Keyword
in
Collection
Date
to
Download Folder

0 items

Houstonian 1990
Issues
Citation
MLA
APA
Chicago/Turabian
Students of the University of Houston. Houstonian 1990 - Issues. Special Collections, University of Houston Libraries. University of Houston Digital Library. Web. July 10, 2014. http://digital.lib.uh.edu/collection/yearb/item/21919/show/21655.

Disclaimer: This is a general citation for reference purposes. Please consult the most recent edition of your style manual for the proper formatting of the type of source you are citing. If the date given in the citation does not match the date on the digital item, use the more accurate date below the digital item.

Students of the University of Houston. Houstonian 1990 - Issues. Houstonian Yearbook Collection. Special Collections, University of Houston Libraries. Retrieved from http://digital.lib.uh.edu/collection/yearb/item/21919/show/21655

Disclaimer: This is a general citation for reference purposes. Please consult the most recent edition of your style manual for the proper formatting of the type of source you are citing. If the date given in the citation does not match the date on the digital item, use the more accurate date below the digital item.

Students of the University of Houston, Houstonian 1990 - Issues, Houstonian Yearbook Collection, Special Collections, University of Houston Libraries, accessed July 10, 2014, http://digital.lib.uh.edu/collection/yearb/item/21919/show/21655.

Disclaimer: This is a general citation for reference purposes. Please consult the most recent edition of your style manual for the proper formatting of the type of source you are citing. If the date given in the citation does not match the date on the digital item, use the more accurate date below the digital item.

URL
Embed Image
Compound Item Description
Title Houstonian 1990
Creator (LCNAF)
  • Students of the University of Houston
Caption The Houstonian is the official yearbook of the University of Houston.
Subject.Name (LCNAF)
  • University of Houston
Language English
Format (IMT)
  • image/jpeg
Digital Collection Houstonian Yearbook Collection
Digital Collection URL http://digital.lib.uh.edu/collection/yearb
Repository Special Collections, University of Houston Libraries
Repository URL http://info.lib.uh.edu/about/campus-libraries-collections/special-collections
Use and Reproduction This image is in the public domain and may be used freely. If publishing in print, electronically, or on a website, please use the citation button above. To request higher resolution images, please use the Request High Res button above.
File name index.cpd
Item Description
Title Issues
Creator (LCNAF)
  • Students of the University of Houston
Caption The Houstonian is the official yearbook of the University of Houston.
Subject.Name (LCNAF)
  • University of Houston
Repository Special Collections, University of Houston Libraries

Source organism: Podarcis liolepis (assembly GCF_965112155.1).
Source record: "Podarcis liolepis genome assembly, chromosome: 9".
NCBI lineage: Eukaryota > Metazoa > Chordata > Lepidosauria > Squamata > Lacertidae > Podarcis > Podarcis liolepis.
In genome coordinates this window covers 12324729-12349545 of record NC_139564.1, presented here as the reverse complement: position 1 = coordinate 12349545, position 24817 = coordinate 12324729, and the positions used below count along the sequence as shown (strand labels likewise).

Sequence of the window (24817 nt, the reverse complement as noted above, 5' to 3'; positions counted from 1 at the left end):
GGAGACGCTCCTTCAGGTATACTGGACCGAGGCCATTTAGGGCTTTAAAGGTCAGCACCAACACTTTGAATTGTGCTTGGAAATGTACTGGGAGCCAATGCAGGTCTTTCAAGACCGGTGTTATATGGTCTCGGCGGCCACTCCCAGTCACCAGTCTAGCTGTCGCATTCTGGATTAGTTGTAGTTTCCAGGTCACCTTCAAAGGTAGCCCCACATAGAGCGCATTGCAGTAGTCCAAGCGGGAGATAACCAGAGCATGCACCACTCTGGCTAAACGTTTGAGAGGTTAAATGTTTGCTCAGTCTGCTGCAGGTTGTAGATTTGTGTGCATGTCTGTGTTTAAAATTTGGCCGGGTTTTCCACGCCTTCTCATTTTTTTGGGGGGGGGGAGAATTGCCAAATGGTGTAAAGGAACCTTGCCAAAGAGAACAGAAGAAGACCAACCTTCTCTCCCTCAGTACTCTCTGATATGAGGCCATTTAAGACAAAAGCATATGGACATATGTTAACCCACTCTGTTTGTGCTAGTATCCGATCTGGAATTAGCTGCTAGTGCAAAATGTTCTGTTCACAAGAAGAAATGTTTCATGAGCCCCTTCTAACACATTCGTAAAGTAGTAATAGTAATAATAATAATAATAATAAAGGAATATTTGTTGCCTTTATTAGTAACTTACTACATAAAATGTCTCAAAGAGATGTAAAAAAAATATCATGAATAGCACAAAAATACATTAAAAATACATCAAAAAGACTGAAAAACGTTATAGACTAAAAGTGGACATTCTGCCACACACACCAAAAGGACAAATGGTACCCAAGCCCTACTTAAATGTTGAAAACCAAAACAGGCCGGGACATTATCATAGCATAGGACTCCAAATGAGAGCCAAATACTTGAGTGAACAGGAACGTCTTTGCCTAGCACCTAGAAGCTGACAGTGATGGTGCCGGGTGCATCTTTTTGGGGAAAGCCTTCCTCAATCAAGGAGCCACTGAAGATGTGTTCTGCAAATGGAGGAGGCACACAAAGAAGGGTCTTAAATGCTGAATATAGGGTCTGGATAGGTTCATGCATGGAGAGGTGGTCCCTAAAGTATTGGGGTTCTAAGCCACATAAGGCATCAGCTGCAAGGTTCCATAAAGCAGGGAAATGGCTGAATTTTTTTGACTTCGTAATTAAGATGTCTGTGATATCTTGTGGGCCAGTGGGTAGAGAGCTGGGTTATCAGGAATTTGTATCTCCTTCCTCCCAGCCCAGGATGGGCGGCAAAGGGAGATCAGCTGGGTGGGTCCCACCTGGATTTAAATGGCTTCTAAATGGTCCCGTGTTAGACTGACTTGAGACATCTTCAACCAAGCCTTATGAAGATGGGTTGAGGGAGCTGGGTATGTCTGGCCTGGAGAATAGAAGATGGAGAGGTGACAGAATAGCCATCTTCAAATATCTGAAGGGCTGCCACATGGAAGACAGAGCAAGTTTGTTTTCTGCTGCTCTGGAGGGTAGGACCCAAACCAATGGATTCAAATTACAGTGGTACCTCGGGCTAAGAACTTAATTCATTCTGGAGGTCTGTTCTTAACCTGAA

Use and Reproduction This image is in the public domain and may be used freely. If publishing in print, electronically, or on a website, please use the citation button above. To request higher resolution images, please use the Request High Res button above.
File name yearb_1990_054.jpg
Transcript Exploring the Stars Glory back as faith in space program returns Red and blue flames shoot from its engines and massive plumes of smoke spread across the Everglades. Another shuttle streaks toward the heavens, and with it, goes America's aspirations of conquering the universe. Since the Challenger disaster in January of 1986, hopes of learning more about space have returned. Still, with the possible threat of another shuttle explosion, people anxiously watch as each post-Challenger launch achieves orbital status. Not since the Apollo moon missions has the American space society moved in such harmonious syn- chronicity. Not since the early days of the space program has a president spoken of a dream to reach out and touch the stars. President George Bush followed in the steps of the late John F. Kennedy when he spoke on national television announcing his plan to land a man on Mars, the red planet. Scientists, however, have said that not enough is known about lengthy space travel, including problems with long-term exposure to weightlessness. It would take nearly three years with present technology to reach Mars and just as long to return. For this reason, Americans have CAPACITY OTCOOOIB: turned their attention to short-term goals. In a sense, a "one step at a time" route will be taken. With our presence being reestablished in space, money and manpower have been allocated to build a space station for geocentric orbit. Along those same lines, construction techniques and exposure tests are being made for a moon base. Each successful launch of another shuttle puts us one step closer to our goal. With each coming day, we add new meaning to the phrase, "To go where no man has gone before." -Allen Manning STEADY NOW-The Space Shuttle Atlantis glides toward a landing on the Mojave Desert after four days in space. MISSION ACCOMPLISHED-The five-man crew who flew aboard Space Shuttle Discovery exit the spacecraft after a successful five-day mission. 58 R|'«"e$ ape